Eudokia Komnene or Eudocia Comnena (Greek: Ευδοκία Κομνηνή, Eudokia Komnēnē), (c. 1150 or 1152 – c. 1203) was a niece of Byzantine Emperor Manuel I Komnenos, and wife of William VIII of Montpellier.

Eudokia was a daughter of the sebastokratōr Isaac Komnenos by his second wife, Irene Synadene. Her father was a son of Emperor John II Komnenos and Piroska of Hungary, the daughter of King Ladislaus I of Hungary. Her sister Theodora Komnene married King Baldwin III of Jerusalem and was afterwards the lover of Andronikos I Komnenos. Her older half-sister Maria Komnene married King Stephen IV of Hungary.

Eudokia Komnene was sent to Provence by Manuel in 1174 to be betrothed to King Alfonso II of Aragon, but, on her arrival, she found that he had just married Sancha of Castile. As the troubadour Peire Vidal put it, he had preferred a poor Castilian maid to the emperor Manuel's golden camel. After much indecision she married William VIII of Montpellier in 1179, having made it a condition (to which all male citizens of Montpellier were required to swear) that their firstborn child, boy or girl, would succeed him in the lordship of Montpellier.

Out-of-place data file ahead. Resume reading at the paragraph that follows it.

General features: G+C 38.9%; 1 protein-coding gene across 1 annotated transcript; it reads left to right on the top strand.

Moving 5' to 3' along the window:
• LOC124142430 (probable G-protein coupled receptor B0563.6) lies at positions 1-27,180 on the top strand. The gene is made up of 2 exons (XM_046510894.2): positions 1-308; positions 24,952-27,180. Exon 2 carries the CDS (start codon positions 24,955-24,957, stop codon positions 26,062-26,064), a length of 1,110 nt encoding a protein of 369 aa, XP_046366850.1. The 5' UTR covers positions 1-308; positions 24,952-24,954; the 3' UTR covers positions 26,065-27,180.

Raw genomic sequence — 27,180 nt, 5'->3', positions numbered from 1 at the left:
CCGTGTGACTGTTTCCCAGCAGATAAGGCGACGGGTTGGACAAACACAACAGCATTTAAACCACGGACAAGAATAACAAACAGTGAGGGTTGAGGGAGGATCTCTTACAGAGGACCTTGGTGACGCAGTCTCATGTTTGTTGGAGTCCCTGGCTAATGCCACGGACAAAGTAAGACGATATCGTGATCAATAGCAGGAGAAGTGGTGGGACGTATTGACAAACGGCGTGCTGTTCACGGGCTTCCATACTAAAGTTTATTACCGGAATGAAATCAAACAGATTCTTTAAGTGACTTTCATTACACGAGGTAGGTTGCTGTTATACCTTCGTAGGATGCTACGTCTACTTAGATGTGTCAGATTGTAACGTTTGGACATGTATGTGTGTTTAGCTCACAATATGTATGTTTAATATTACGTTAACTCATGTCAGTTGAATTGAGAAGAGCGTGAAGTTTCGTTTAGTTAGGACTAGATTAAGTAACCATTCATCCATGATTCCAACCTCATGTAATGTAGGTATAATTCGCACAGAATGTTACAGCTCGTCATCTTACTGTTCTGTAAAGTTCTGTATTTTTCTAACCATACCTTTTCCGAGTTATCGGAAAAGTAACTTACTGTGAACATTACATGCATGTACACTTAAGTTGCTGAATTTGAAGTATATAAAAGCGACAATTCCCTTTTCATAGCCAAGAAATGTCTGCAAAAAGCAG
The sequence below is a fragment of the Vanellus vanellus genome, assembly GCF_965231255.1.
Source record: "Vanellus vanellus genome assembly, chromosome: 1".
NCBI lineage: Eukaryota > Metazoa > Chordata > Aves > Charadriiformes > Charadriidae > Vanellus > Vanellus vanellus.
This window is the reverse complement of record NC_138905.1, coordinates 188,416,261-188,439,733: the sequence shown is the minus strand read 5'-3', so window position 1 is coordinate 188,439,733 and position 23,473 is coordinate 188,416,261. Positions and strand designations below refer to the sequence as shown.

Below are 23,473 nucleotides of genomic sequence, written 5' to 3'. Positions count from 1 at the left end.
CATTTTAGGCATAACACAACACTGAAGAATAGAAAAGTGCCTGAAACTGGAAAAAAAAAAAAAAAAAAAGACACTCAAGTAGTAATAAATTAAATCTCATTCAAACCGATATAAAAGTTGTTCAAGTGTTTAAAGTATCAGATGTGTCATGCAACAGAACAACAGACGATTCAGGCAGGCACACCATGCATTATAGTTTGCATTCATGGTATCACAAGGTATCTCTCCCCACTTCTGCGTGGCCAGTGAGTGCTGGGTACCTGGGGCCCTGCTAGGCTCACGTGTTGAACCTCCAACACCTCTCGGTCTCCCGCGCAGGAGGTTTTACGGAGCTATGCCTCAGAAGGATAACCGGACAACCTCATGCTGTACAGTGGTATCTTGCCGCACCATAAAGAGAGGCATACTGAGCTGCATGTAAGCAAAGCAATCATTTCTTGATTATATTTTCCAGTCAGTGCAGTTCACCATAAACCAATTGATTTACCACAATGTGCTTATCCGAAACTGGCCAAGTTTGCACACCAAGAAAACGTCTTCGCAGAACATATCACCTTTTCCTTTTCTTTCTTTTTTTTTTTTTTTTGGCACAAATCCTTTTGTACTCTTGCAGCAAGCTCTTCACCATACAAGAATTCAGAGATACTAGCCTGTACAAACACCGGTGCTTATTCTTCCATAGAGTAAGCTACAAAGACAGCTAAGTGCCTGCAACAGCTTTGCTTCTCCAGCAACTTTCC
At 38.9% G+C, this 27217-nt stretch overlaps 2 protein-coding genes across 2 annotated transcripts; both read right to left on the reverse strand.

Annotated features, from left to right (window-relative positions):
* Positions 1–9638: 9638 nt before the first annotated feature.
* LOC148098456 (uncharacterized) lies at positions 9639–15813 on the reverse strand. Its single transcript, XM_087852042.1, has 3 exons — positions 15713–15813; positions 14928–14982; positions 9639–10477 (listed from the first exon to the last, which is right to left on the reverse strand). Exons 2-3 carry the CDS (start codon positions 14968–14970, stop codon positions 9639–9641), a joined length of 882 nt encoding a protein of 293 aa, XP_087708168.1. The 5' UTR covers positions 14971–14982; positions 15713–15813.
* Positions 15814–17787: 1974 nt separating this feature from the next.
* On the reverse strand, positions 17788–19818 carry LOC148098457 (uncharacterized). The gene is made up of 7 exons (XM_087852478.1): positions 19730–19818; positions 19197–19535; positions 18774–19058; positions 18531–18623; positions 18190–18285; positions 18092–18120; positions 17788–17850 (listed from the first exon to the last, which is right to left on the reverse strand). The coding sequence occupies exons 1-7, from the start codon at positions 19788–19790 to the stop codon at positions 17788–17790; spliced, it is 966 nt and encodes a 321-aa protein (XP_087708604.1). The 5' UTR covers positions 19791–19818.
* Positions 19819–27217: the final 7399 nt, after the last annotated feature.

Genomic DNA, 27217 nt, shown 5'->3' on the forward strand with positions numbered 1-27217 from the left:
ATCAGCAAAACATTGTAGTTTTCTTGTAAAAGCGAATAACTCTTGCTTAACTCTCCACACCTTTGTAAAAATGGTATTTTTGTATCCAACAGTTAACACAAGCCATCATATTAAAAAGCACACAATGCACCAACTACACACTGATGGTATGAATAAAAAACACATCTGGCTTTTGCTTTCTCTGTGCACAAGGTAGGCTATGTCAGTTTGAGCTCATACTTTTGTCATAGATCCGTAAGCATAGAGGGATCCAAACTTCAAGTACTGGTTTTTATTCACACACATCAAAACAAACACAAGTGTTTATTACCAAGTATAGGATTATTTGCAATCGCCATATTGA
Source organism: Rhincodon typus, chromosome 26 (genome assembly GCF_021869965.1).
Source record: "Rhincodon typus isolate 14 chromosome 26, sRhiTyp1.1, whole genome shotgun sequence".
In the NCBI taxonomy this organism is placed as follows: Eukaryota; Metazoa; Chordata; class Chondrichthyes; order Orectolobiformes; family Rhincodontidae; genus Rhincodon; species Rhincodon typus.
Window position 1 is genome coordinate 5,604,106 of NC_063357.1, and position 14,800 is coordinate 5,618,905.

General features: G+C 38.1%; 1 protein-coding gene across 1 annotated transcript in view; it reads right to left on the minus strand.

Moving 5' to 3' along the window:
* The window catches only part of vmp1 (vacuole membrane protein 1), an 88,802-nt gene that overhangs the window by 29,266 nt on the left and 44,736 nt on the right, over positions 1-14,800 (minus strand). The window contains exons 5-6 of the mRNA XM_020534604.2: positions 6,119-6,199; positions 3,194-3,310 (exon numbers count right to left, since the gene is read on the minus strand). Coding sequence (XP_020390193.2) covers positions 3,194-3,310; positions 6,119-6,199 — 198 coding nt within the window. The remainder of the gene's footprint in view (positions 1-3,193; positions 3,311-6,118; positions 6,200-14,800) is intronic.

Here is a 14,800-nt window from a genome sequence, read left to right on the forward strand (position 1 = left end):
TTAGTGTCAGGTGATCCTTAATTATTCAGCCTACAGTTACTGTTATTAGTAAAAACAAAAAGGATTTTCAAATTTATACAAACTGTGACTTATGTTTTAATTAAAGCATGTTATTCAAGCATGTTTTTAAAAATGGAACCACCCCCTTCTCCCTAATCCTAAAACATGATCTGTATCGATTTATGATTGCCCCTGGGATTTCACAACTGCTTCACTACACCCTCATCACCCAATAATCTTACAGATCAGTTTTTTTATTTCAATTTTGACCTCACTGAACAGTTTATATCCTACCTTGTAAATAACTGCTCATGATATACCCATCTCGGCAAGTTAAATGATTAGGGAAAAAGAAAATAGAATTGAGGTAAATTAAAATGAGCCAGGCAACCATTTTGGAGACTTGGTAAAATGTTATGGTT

Eudokia was sometimes described by contemporaries, including the troubadours Folquet de Marselha and Guiraut de Bornelh, as an empress (Occitan emperairitz) and was commonly said to be a daughter of the emperor Manuel, which has led to some confusion among modern authors about her family links. Other sources, such as Guillaume de Puylaurens, correctly identify her as Manuel's niece.

William and Eudokia had one daughter, Marie of Montpellier, born in 1181 or 1182. In 1187 William divorced her (because she encouraged the advances of Folquet de Marselha, according to the Biographies des Troubadours; because William wanted a male heir, according to documents likely to be more reliable). Eudokia was thereafter held at the monastery of Aniane. She died about 1203, shortly before her daughter's third marriage to King Peter II of Aragon.

--------------------

Eudokia Komnene or Eudocia Comnena (Greek: Ευδοκία Κομνηνή, Eudokia Komnēnē), (c. 1150 or 1152 – c. 1203) was a niece of Byzantine Emperor Manuel I Komnenos, and wife of William VIII of Montpellier.

Eudokia was a daughter of the sebastokratōr Isaac Komnenos by his second wife, Irene Synadene. Her father was a son of Emperor John II Komnenos and Piroska of Hungary, the daughter of King Ladislaus I of Hungary. Her sister Theodora Komnene married King Baldwin III of Jerusalem and was afterwards the lover of Andronikos I Komnenos. Her older half-sister Maria Komnene married King Stephen IV of Hungary.